- Oct 27, 2017
Vast stretches of Earth’s northern latitudes are on fire right now. Hot weather has engulfed a huge portion of the Arctic, from Alaska to Greenland to Siberia. That’s helped create conditions ripe for wildfires, including some truly massive ones burning in remote parts of the region that are being seen by satellites.
Pierre Markuse, a satellite imagery processing guru, has documented some of the blazes attacking the forests and peatlands of the Arctic. The imagery reveals the delicate landscapes with braided rivers, towering mountains, and vast swaths of forest, all under a thick blanket of smoke.
In Alaska, those images show some of the damage wrought by wildfires that have burned more than 1.6 million acres of land this year. Huge fires have sent smoke streaming cities earlier this month, riding on the back of Anchorage’s first 90 degree day ever recorded. The image below show some of the more remote fires in Alaska as well as the Swan Lake Fire, which was responsible for the smoke swallowing Anchorage in late June and earlier this month.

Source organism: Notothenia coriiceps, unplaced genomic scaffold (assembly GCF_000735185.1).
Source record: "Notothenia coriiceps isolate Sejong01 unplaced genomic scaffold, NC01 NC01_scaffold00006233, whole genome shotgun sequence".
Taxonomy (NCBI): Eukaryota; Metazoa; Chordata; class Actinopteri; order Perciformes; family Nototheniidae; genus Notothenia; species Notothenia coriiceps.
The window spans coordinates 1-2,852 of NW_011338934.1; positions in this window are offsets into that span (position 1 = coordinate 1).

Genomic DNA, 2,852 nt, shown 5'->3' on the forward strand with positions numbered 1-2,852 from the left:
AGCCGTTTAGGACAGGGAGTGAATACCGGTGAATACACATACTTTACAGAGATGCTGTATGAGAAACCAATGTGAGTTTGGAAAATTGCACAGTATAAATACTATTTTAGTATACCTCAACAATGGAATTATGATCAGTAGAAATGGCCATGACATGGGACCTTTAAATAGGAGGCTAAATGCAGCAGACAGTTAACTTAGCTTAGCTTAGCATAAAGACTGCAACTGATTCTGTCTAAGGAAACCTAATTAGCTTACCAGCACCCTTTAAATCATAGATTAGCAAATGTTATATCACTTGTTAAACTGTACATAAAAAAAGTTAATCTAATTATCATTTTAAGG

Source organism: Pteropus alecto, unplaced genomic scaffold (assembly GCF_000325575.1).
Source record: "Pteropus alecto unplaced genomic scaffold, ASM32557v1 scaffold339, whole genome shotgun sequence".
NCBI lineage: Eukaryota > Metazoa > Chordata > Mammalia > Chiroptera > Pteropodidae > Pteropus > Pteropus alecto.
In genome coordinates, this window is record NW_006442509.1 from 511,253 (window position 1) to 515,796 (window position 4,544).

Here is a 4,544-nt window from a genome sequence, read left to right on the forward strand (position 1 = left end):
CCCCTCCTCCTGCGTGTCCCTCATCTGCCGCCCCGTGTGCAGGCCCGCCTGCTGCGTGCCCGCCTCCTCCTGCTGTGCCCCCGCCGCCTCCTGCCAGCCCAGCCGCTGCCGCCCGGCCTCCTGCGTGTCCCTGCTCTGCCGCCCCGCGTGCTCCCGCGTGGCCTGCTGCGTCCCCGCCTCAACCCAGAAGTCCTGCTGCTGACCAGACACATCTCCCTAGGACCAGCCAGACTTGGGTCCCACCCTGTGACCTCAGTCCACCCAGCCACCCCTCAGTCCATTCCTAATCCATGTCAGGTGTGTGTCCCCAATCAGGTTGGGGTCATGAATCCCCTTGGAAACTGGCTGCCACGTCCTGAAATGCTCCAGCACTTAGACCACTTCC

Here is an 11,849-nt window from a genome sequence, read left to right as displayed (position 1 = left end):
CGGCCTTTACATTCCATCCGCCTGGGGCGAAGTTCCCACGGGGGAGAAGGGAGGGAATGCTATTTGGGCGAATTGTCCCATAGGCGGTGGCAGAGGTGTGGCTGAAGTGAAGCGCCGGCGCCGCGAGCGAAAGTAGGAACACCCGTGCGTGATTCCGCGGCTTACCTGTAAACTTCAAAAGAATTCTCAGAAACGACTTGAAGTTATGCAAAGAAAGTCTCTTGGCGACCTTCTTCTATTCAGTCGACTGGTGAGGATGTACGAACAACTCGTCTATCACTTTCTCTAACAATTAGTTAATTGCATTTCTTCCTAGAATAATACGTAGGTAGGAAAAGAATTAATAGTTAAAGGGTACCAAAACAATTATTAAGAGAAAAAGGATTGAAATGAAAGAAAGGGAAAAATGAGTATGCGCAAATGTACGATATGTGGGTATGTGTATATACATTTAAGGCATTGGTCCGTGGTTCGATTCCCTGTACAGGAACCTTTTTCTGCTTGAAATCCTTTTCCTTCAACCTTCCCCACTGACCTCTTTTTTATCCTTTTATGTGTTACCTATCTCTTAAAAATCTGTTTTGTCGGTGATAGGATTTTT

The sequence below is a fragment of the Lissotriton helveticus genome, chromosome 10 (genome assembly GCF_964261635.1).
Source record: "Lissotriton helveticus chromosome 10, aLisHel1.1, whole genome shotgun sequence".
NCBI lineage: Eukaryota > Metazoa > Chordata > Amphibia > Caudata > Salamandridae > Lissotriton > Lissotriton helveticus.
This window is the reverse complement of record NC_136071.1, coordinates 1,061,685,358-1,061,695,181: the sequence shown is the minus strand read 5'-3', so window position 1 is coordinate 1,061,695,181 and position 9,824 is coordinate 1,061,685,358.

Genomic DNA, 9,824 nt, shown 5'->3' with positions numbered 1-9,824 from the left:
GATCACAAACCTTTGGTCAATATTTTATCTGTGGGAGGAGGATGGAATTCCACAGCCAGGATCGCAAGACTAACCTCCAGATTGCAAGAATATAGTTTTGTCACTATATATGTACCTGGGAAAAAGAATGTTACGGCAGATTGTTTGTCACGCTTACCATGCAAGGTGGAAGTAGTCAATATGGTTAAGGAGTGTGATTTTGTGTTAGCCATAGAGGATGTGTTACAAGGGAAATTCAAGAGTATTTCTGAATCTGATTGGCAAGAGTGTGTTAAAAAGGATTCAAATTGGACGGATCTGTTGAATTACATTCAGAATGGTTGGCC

Intense hot conditions have also fanned flames in Siberia. The remote nature of many of the fires there means they’re burning out of control, often, through swaths of peatland that’s normally frozen or soggy. But as Thomas Smith, a fire expert at London School of Economics, noted on Twitter, there are ample signs the peat dried out due to the heat and is ablaze. That’s worrisome since peat is rich in carbon, and fires can release it into the atmosphere as carbon dioxide. Peat fires can also burn underground into the winter and reignite in spring.
Not scary at all, nope.